Thursday, January 9, 2020

Atlantic City: A Review


Atlantic City balances between the sleazy, tawdry elements of violence and crime and the tragedy of those few innocent caught between those forces. Quiet, almost meditative, Atlantic City is a portrait of a world in transition, ostensibly for good but which like the glitzy casinos really have a calculated heart underneath the lights.

Trouble comes to Sally Matthews (Susan Sarandon), starting a new life as a waitress but who is studying to be a card dealer in the upcoming casinos on the Atlantic City boardwalk. That trouble comes in the form of her estranged husband Dave (Robert Joy), who ran off with her hippie-drippy sister Chrissie (Hollis McLauren), pregnant with his child.

Dave Matthews is here to sell some cocaine he stole in Philadelphia, which Sally knows nothing of. She wants them out, but they're family. Dave befriends Lou (Burt Lancaster), an aging former mobster who lives in Sally's building. He agrees to sell some of the cocaine to an ongoing card game, as Dave is too conspicuous. Dave, however, is killed by the Philly mobsters and now they are after both Lou and Sally.

Despite caring for and perhaps caring about Grace (Karen Reid), a fellow mobster's widow, Sally has been Lou's obscure object of desire. Despite their age difference, Lou's kind and tender manner win Sally over and they share an intimate moment. Unfortunately, Dave is more trouble dead than alive, as the mobsters continue their brutal harassment of them, and Sally is fired from the casino as well as dropped from the card dealer class due to Dave's criminal past.

While Chrissie bonds with Grace, Lou takes matters into his own hands in a final confrontation with the killers. Vague dreams emerge for Lou and Sally, with Lou thrilled to finally rise to being the mobster he's always wanted to be. Still, they must take separate roads on their own way to redemption.

Image result for atlantic city movieThe symbolism Atlantic City has between the end of one world and beginning of another is hard to miss. The dilapidation of the city itself matches the crumbling world these figures live in. As the city appears to rebuild itself, the hope and optimism plugged by the leadership is countered by the characters own sense of despair.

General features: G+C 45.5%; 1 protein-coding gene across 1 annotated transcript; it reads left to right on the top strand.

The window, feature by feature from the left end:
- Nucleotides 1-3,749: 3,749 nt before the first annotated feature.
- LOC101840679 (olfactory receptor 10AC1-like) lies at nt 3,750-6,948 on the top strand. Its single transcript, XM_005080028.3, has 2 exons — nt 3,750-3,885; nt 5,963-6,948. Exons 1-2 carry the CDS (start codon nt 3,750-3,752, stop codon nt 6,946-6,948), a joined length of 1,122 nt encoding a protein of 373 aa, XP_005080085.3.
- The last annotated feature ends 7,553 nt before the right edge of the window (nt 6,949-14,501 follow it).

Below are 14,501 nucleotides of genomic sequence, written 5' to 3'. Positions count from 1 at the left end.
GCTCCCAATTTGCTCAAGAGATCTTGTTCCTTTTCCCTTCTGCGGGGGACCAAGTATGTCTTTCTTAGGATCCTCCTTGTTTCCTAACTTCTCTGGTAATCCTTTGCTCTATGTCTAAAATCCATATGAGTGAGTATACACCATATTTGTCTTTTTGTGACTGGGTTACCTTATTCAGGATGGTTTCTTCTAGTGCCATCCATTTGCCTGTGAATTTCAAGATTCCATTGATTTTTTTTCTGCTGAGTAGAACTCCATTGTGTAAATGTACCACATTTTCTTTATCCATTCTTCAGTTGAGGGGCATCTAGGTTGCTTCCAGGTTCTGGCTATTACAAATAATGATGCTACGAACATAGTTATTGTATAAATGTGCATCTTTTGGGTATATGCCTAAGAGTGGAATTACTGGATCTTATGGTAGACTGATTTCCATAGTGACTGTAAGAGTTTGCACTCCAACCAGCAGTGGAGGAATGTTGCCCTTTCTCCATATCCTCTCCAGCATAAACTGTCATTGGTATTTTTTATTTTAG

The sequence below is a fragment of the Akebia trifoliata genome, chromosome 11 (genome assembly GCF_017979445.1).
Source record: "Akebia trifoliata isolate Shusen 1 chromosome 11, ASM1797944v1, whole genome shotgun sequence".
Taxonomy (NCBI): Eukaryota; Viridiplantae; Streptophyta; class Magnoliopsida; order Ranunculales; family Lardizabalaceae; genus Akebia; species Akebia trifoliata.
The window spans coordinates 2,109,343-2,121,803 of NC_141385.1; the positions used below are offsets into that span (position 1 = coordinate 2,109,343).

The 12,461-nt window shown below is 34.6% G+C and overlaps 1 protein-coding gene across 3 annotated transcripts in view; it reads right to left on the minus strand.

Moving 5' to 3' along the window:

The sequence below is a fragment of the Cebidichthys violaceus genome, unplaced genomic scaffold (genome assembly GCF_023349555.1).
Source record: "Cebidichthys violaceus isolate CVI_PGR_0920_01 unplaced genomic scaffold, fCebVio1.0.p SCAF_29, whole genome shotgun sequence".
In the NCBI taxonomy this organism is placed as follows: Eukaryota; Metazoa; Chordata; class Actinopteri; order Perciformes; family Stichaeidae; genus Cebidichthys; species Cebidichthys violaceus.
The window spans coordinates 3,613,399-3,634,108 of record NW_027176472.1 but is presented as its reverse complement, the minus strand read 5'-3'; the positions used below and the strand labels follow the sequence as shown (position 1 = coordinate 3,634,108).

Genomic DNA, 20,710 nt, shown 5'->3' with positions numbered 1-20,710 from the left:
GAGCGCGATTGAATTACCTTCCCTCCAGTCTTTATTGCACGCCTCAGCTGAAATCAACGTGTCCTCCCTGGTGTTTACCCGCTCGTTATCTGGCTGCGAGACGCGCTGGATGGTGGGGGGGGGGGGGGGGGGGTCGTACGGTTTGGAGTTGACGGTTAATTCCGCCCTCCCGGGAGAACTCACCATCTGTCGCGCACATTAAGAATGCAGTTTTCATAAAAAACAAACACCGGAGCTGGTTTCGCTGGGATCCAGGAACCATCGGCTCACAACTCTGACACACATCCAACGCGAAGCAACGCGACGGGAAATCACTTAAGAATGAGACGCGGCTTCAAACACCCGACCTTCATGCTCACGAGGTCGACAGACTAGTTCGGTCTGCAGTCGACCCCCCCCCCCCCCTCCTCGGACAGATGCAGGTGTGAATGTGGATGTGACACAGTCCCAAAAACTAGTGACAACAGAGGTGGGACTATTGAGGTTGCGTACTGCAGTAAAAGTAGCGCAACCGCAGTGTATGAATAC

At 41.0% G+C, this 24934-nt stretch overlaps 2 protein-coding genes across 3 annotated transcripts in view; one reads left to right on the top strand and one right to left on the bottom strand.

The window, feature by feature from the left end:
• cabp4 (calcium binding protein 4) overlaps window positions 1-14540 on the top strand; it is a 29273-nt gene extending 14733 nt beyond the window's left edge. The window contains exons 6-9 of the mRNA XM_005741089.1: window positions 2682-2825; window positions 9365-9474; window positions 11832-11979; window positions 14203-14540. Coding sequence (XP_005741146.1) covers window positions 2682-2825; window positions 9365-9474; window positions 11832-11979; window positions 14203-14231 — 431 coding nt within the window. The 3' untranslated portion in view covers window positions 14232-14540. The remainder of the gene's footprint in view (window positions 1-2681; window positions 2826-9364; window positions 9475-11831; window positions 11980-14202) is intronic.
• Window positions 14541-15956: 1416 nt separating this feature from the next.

Perhaps the best example of the dichotomy in Atlantic City is when Sally is brought in to identify Dave Matthews' body. As she tries to call his parents in Moose Jaw, Saskatchewan, Robert Goulet in a cameo is singing the optimistic Atlantic City, My Old Friend. He even seems to be flirting with her, causing her more anxiety.

Atlantic City has exceptional performances from the two leads. In a certain way, Burt Lancaster plays against type as Lou. He isn't really a tough guy, even with his claims of being a cohort of gangsters like Dutch Schultz and Bugsy Seigel. He may have been a gangster, but we see that Lou really is putting up a front, a man who finds it easier to play gangster than actually be one. Lancaster's performance explores that idea of 'toxic masculinity' long before it was even a term.

As he silently and painfully does nothing while gangsters rough up Sally, we see the desire to do something but also his fear, his inability to live up to his ideas. He takes charge of things for Sally, and even manages to make her, his obscure object of desire, his own, but Lou is also surprisingly tender. Seeing him almost with childish glee celebrate his first killings is both endearing and sad.

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As they leave the scene in their flight, Lou tells Sally, "I protected you," and we see the tragedy of it all. He's finally lived up to the image he's had of himself, but it gains him nothing.

Sarandon too excels as Sally, the only genuinely sane and good person in the film. She too yearns to 'be someone', longing for a touch of class with dreams of being the first female card dealer in Monte Carlo's fabled casino. Sarandon makes Sally a survivor and fighter, one who fights for herself despite how often even the most benevolent of men can take advantage of her. Sally's yearnings for respectability are even when she appears to be erotic: her daily habit of washing herself with lemons and lathering her body with it, we learn later, are a way to get the fish smell off of her.

There is also fine work from Joy as Dave Matthews, the curse on everyone he meets, Reid as the former Betty Grable lookalike contestant and mob widow now reduced to having only Lou and her spoiled dog for company. Granted, McLaren's Chrissie struck me as the height of stupid (no sane woman runs off with her sister's husband and thinks it part of the Universe's grand plans) but to her credit I didn't end up hating her, seeing her as more naive than malicious.

Louis Malle captures that world of fading and faded glory attempting to build itself up again softly and delicately.       

Atlantic City is a sad, somber film, one that reveals the genuine sadness of a dying world even as it appears to be resurrecting.


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